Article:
Diagnostic systems in psychiatry have limitations resulting in classifications that are heterogeneous, lack clear boundaries, and inadequately match biological constructs. Clinical phenotypes such as schizophrenia (SZ)-spectrum diagnoses, when applied in genetic analyses, result in inconsistent findings, despite some interesting leads. Endophenotypes are specific deficits in brain anatomy and/or function interposed between overt clinical disease and aberrant genes. Such measures provide more direct clues to genetic underpinnings than do clinical syndromes because they are closer in the etiological chain to the primary constitutional deviations resulting in disease. The current application responds to the need for endophenotypes in two important ways. First, we will identify in SZ the critical deviation at the level of brain function accounting for their antisaccade abnormalities, a promising and replicated behavioral endophenotype for this illness. Second, we will determine whether biological relatives of SZ (SZREL) manifest the same deviations in brain functioning as the SZ. This project will address a major question about SZ with implications for models of pathophysiology, clinical diagnostic nosology, and genetics. A common anomaly in brain function in SZ is disruption of prefrontal cortex (PFC). An inability to inhibit behavioral responses is an important manifestation of PFC pathology, an abnormality that can be quantified by the inability to inhibit reflexive glances to peripheral targets during antisaccade tasks. SZ and SZREL have high antisaccade error rates suggesting that anti-performance indexes a constitutional abnormality of liability for this illness. Demonstrating a relationship between SZ and anti-performance is an important step toward understanding the essential neuropathology and genetics of this illness. Clarifying how SZ-related neuropathology causes increased anti-errors requires studying the neural correlates of sub- processes necessary to enact this behavior. The present project will address this specific issue, and the results will yield a precise measure of failed neural control accounting for poor anti-performance among SZ and SZREL. Animal research indicates that neural bias signals are crucial for enabling successful inhibition on an anti-trial. Whether reduced or atypical preparatory activities in sensory or motor areas account for SZ and SZREL behavioral regulation difficulties during anti-tasks is uncertain. The proposed work, therefore, will address a fundamentally important question in the clinical neuroscience of SZ. This research requires the use of a novel paradigm, the use of high temporal resolution brain measurement technology (multichannel EEG), access to large SZ and SZREL samples, and collaboration between investigators with complimentary knowledge of this research area. The present project meets these requirements.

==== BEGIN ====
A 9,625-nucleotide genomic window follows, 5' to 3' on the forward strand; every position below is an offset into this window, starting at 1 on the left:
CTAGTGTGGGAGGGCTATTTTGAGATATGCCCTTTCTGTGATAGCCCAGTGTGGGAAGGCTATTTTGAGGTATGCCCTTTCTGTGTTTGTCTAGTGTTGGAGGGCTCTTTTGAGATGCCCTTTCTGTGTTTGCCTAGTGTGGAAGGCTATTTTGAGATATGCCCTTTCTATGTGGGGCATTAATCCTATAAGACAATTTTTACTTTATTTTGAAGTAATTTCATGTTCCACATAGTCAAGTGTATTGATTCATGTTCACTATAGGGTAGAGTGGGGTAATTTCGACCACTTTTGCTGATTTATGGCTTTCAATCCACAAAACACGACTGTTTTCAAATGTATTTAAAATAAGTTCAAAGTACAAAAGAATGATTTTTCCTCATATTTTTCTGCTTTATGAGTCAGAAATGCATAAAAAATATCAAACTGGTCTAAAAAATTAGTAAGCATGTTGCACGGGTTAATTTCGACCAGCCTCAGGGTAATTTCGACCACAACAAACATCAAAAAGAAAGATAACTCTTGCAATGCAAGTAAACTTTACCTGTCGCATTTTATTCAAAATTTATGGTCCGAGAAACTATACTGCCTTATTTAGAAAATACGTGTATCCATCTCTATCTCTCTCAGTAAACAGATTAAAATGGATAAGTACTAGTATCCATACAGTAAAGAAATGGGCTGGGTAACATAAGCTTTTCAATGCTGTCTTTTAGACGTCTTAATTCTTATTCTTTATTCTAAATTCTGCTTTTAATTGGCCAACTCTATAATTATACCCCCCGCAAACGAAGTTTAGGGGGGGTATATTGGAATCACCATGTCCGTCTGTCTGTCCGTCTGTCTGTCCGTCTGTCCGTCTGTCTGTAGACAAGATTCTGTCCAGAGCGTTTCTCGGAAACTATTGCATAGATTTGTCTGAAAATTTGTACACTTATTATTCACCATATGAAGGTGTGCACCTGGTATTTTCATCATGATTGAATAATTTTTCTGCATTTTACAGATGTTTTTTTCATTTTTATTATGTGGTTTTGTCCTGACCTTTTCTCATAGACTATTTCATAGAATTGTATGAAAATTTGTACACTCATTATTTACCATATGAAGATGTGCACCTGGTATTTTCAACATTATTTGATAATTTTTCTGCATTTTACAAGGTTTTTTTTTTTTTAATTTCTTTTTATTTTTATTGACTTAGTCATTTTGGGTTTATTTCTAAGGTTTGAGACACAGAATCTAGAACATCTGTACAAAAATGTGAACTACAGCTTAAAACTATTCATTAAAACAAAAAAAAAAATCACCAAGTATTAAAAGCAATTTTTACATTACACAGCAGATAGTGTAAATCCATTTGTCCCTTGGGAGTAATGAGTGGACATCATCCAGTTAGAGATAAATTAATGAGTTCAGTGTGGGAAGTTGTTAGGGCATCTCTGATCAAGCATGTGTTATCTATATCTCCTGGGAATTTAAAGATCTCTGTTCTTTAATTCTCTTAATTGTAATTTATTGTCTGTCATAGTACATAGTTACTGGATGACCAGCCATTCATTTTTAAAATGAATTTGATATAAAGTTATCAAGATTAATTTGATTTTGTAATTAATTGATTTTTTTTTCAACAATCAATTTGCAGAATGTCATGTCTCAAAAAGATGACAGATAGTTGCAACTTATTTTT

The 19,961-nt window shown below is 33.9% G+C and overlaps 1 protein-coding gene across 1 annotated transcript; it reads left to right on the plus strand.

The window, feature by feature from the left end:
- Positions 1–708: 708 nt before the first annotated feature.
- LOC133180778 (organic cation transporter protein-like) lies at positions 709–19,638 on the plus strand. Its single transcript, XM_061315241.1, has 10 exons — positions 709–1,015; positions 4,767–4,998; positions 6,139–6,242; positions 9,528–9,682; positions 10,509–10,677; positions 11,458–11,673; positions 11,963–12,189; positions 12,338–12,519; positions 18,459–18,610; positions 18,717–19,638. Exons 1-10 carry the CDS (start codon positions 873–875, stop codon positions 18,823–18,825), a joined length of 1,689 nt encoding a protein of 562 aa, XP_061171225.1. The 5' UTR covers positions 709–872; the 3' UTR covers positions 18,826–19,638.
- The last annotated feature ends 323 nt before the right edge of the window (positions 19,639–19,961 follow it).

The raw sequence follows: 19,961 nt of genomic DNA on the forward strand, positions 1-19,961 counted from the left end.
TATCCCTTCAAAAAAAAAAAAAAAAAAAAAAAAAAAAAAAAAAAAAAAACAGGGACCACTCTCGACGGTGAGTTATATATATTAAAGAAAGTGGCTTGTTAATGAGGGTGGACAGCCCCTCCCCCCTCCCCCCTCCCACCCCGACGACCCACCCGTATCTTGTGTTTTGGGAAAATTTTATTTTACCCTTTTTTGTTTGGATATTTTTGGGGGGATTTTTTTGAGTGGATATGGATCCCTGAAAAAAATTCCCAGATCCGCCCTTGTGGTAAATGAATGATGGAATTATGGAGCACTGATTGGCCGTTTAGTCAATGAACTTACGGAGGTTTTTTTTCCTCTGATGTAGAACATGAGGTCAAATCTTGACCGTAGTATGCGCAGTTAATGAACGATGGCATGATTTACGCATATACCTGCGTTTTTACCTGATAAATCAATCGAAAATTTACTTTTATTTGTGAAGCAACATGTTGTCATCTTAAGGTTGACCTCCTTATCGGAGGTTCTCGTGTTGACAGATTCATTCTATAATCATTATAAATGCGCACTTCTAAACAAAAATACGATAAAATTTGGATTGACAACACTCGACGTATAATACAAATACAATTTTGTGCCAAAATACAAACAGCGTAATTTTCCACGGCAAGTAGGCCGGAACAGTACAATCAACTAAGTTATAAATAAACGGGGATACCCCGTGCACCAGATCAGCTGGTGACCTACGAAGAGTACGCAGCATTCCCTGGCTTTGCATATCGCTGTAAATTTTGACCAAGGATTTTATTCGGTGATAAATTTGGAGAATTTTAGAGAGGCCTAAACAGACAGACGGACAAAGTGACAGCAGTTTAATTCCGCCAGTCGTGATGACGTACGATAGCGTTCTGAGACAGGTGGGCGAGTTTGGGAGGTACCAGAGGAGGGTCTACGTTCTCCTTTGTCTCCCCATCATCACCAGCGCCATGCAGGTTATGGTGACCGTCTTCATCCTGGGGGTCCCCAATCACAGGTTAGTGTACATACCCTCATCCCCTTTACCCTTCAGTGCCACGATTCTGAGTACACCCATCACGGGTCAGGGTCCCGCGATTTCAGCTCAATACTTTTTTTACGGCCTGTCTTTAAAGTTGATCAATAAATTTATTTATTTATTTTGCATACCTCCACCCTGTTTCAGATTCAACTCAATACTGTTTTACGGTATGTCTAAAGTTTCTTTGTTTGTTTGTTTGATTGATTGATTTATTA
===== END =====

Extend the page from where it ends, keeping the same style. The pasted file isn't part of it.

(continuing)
People with schizophrenia have problems with inhibition which can be predicted by changes in brain activity. The patterns of activity in healthy subjects involve a distinct balance between increased activity in regions that help prepare a correct response and decreased activity in regions supporting competing processes, a pattern will be probed using measurement of brain activity via EEG and a novel antisaccade paradigm. It is expected this pattern will be disrupted in people with schizophrenia and their relatives.
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